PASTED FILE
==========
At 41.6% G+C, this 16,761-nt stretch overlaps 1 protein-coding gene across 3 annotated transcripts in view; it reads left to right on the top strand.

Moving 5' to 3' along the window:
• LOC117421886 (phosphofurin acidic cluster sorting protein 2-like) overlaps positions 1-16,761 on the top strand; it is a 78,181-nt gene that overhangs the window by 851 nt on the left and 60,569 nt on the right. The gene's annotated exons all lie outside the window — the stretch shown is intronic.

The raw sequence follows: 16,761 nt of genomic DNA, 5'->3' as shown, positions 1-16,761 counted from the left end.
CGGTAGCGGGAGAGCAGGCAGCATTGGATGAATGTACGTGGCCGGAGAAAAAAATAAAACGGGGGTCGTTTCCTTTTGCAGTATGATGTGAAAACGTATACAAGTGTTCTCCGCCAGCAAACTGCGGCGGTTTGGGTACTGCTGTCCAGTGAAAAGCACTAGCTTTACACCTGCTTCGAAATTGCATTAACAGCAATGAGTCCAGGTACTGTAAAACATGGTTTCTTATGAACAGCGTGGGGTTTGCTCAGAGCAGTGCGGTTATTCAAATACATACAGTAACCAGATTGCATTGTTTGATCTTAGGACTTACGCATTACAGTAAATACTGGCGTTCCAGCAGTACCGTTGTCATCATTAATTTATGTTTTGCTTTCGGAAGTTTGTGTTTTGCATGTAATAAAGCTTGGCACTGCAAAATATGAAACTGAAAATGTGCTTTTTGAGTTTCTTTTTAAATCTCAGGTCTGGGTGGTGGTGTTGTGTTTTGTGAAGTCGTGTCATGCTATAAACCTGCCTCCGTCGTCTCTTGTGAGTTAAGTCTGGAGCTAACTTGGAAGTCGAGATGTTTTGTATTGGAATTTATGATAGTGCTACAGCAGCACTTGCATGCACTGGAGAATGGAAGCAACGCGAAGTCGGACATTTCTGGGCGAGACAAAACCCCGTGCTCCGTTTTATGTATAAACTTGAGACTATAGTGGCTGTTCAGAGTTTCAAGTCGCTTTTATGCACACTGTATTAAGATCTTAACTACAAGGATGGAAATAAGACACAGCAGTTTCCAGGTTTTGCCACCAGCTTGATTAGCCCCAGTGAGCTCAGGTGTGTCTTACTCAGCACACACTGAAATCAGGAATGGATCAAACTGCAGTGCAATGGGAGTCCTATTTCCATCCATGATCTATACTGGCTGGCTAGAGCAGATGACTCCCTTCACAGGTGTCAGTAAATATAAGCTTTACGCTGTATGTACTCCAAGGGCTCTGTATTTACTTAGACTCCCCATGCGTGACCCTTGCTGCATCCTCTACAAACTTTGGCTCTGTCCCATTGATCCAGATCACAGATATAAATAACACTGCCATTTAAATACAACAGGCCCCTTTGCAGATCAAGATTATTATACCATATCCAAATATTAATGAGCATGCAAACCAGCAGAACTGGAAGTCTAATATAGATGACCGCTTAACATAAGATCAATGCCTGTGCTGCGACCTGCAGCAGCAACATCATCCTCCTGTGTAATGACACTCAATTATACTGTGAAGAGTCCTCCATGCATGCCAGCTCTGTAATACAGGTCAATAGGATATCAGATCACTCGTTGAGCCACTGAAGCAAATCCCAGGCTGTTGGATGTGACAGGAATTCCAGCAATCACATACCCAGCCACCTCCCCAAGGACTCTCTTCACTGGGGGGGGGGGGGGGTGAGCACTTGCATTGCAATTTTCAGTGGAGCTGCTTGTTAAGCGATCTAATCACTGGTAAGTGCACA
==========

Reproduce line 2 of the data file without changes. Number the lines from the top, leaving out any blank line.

Moving 5' to 3' along the window: